Michael Caylo-Baradi

Prelude to Act I

The room is displaced in objects begging
for his attention, a remnant of mood

and body language from the night before.
The cup on the table is a receptacle of

loose verbs encoded on lipstick resting near
the handle. Its color flirts for plans to

call her, harass her reality with invitations,
for more time together. Then, the cavalry

of adjectives about her that passed
his thoughts surprised him, as though

he is resurrecting a princess from
picture-books many years ago, and he is

the prince who saves her from a curse
that often paints an affliction

in tales desperate for fairies and
godmothers to ensure a satisfying

ending. Sitting there staring at the cup,
he imagines her phone ringing

over and over again, looping back
and forth around objects

in his room, braving for the inevitable,
for whatever answer that might blow

through the fortress of charm
and a bit of wit that holds his pride

We used to ditch class

We remember the animals. They unlocked a cage of memories about a neighbor who loved to give parties in August. The architecture of his house still overwhelms her, like a mausoleum of clean, slick lines, erected for loneliness and solitude, unhinged from public life, except perhaps for creatures like her. She has a face and body that unfolds money into adornments, things that glitter and flatter without guilt. The expensive hat that wears her is not an affectation anymore. The way she describes Paris, her new Audi, and investments in China feels like an admonition for people who never made something out of their lives. She once sent me a picture near the Eiffel, all smiles and happiness with her man. The beauty about the picture is that I can enlarge and frame it without the couple in it. She never knew how the zebra, tiger and lion gold-hairpins disappeared from her dresser when we were sixteen, souvenirs from the slick heat of August she never talked about back then.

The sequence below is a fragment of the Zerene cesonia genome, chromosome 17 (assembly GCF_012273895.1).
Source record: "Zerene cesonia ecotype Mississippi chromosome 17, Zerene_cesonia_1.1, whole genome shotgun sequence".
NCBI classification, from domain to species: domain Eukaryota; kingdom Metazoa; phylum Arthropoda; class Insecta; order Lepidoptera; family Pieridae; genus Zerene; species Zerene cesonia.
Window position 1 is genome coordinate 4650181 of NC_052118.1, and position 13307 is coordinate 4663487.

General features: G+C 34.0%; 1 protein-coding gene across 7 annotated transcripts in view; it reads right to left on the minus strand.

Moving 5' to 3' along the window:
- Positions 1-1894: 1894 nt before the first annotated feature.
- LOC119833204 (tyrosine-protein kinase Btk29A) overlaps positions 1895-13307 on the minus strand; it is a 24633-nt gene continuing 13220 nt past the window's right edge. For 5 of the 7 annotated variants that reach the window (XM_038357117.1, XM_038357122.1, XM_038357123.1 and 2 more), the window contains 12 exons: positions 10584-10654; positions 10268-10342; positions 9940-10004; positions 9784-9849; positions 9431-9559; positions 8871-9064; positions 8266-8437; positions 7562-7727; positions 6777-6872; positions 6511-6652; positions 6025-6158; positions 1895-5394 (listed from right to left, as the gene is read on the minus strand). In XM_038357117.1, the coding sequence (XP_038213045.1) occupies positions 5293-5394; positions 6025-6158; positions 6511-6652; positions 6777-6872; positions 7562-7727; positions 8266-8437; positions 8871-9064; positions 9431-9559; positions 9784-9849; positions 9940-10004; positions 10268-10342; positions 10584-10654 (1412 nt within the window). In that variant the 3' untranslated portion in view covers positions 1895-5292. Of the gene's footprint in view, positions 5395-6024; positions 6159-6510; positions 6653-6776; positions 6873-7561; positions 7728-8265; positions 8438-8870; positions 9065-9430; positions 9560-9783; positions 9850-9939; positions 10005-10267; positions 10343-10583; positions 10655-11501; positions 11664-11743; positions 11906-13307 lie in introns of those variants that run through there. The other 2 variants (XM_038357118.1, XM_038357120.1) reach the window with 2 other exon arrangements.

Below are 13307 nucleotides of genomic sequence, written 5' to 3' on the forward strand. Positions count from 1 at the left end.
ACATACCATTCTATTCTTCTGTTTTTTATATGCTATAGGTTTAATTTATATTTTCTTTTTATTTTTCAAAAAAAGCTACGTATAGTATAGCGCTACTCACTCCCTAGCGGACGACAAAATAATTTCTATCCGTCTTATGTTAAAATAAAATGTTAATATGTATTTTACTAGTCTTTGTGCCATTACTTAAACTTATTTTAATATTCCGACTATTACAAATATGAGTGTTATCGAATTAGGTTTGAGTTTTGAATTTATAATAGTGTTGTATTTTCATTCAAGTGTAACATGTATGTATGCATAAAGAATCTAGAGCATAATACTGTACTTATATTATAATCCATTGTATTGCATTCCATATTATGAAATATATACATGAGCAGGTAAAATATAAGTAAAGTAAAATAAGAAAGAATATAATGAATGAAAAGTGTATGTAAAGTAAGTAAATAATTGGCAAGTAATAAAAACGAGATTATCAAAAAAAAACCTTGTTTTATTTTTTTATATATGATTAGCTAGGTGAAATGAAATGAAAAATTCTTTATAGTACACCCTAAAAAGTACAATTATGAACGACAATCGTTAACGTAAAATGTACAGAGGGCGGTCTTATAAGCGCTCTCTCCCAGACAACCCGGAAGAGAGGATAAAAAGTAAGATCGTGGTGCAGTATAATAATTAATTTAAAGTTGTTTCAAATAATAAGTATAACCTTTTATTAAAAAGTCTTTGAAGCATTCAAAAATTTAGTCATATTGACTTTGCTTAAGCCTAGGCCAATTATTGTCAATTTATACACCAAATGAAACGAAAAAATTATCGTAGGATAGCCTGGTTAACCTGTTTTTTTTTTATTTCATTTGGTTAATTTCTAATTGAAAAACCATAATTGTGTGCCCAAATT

Michael Caylo-Baradi lives in California. His digital collages and poetry have appeared in other issues of Otoliths. But you may also find his work in Blue Fifth Review , Blue Print Review , The Common, Eclectica, elimae, Galatea Resurrects, Ink Sweat & Tears, Local Nomad, MiPOesias, New Pages, Our Own Voice, poeticdiversity , Poetry Pacific, Prick of the Spindle, XCP: Streetnotes, Zygote in My Coffee , and elsewhere. He is an alumnus of The Writers' Institute at The Graduate Center (CUNY).
previous page     contents     next page


Post a Comment

<< Home